• (I’m also running ads to my YouTube channel – and I intend to get incrementally better at it all as I learn more)

Quantity Over Quality Unlocks The 80/20 Principle

This is a critical element of success that comes from many quantitative endeavours.

The most successful {anything} have tried and tried again when it comes to stand up comedy shows (Kevin Hart did 1,000+ before he found fame), the perfect free kick (David Beckham would spend hours practicing this alone), the perfect free-throw (eons of basket players spend hours practicing this).

And then in business at a macro level – no entrepreneur can specifically know:

  • Which business idea will ‘take off’
  • Which YouTube video will ‘take off’
  • Which Facebook Advert will ‘take off’

And so on and so forth.

Only as a consequence of testing can we determine which ‘thing’ that we do will drive massive results for us.

God knows with Pearl Lemon my agency I try many many activities and work with many many people in order to drive more and more sales for the business.

In the end – the activity that drives 80% of our results is inbound SEO and applying for jobs on Upwork.

But still, I try, still, I test, in search for other platforms that will work for me as well as they seem to work for others.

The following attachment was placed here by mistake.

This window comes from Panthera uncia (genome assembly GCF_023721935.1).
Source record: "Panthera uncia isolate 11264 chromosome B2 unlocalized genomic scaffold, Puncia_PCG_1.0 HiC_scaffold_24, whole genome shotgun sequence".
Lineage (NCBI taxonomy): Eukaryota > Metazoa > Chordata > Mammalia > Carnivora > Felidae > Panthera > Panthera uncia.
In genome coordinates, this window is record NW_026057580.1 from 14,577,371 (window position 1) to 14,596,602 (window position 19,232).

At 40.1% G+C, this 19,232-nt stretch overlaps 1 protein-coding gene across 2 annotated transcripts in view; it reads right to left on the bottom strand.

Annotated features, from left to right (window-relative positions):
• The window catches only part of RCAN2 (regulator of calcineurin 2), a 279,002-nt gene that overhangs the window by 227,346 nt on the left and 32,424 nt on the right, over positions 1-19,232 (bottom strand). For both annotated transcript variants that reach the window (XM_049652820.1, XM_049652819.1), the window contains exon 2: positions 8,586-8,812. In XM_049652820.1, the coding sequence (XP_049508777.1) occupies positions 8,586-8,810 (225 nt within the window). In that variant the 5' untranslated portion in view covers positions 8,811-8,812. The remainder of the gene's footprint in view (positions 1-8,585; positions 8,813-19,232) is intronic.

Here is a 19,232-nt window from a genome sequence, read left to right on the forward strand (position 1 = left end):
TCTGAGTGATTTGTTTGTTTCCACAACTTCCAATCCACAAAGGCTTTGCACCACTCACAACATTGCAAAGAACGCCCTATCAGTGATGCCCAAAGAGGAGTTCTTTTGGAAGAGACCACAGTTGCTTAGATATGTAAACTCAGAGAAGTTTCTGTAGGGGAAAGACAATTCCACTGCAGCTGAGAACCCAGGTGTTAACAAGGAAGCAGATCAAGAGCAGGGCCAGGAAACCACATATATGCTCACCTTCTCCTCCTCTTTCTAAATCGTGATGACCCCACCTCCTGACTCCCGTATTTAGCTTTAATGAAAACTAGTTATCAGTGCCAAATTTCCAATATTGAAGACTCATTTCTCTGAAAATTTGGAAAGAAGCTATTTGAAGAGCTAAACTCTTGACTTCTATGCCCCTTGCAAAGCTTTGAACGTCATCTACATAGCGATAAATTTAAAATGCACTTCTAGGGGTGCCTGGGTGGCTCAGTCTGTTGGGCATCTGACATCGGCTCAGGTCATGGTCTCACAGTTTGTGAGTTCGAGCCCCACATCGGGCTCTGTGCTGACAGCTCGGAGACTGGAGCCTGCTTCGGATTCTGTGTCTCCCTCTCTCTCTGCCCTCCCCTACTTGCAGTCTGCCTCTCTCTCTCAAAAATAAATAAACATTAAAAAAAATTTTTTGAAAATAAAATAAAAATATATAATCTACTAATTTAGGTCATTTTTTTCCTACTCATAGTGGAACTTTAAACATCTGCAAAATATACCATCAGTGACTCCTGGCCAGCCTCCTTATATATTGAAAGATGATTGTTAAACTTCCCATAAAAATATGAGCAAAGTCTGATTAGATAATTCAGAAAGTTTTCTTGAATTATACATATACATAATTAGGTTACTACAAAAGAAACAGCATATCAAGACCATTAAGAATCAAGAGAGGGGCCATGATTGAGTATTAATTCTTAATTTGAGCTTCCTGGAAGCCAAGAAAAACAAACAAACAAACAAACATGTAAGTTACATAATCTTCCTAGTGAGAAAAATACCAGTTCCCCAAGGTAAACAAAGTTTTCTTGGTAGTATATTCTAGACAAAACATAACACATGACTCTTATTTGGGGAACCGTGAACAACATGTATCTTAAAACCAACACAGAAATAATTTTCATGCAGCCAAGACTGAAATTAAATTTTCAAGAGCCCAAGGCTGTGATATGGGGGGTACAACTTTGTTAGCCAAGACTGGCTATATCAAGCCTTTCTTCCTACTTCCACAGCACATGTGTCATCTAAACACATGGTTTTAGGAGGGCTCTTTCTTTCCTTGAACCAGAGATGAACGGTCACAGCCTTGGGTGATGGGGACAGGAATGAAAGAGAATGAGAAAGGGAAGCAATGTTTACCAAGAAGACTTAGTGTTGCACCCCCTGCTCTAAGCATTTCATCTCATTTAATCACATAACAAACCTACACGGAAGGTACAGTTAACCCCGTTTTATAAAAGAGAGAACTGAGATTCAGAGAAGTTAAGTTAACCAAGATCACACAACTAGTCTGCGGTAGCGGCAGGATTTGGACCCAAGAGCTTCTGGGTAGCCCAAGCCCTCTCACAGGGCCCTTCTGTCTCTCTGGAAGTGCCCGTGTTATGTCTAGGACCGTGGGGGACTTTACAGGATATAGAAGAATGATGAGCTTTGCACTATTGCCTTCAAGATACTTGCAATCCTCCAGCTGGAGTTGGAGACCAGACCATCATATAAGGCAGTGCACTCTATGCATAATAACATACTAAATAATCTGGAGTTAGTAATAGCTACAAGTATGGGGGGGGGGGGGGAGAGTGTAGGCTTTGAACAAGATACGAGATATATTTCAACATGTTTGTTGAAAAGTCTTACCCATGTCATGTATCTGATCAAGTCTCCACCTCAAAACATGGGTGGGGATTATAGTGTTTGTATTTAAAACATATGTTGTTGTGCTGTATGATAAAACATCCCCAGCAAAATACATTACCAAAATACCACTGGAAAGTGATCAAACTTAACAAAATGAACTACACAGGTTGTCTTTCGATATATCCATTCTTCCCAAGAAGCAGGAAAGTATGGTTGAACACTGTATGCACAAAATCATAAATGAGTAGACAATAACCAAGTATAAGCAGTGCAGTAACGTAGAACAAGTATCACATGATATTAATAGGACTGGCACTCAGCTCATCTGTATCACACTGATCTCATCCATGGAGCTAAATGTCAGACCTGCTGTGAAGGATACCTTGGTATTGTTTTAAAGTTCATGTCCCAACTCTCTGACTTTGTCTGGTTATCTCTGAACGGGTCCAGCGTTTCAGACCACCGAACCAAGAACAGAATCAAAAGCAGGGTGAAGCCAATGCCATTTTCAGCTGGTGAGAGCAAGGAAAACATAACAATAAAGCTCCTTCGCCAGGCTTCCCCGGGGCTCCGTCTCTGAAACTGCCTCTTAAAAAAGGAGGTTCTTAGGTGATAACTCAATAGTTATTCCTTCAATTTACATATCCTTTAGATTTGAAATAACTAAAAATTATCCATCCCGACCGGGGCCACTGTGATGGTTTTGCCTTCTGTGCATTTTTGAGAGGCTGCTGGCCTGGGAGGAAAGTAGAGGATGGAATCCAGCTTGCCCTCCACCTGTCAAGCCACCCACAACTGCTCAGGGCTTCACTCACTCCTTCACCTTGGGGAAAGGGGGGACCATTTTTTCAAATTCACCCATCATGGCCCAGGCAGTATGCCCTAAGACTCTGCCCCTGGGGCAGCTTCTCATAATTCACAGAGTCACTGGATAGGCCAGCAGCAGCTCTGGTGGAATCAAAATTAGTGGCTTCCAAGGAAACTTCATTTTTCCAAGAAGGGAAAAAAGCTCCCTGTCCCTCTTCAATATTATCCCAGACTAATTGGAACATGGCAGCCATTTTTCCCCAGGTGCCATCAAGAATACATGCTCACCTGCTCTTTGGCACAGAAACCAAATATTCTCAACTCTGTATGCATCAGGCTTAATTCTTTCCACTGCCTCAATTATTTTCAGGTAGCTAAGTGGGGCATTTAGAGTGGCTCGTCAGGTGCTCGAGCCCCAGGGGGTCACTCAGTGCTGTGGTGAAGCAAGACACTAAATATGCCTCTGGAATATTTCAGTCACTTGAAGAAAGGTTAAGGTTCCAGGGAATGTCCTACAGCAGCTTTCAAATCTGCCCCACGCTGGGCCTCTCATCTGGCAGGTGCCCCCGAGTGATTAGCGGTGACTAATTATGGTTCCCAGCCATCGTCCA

Now let’s look at some quotes and offer some insights into them:

Steve Jobs said:

‘Quality is more important than quantity. One home run is much better than two Doubles’

Steve Jobs

I think this is in reference to launching with a perfect product…but here’s the kicker – I think this misunderstands the amount of ‘testing’ – of the quantitative kind that goes into his approach.

I managed to dig up at 15-year-old article from the Guardian where someone working with Jobs writes (and this is in reference to his presentation skills):

“It represents weeks of work, precise orchestration and intense pressure for the scores of people who collectively make up the “man behind the curtain”. I know, because I’ve been there, first as part of the preparation team and later on stage with Steve.”

To add to this – there’s another quote from Malcolm Gladwell I found (you got to know who he is!) from his book Outliers which also talk about continual practice: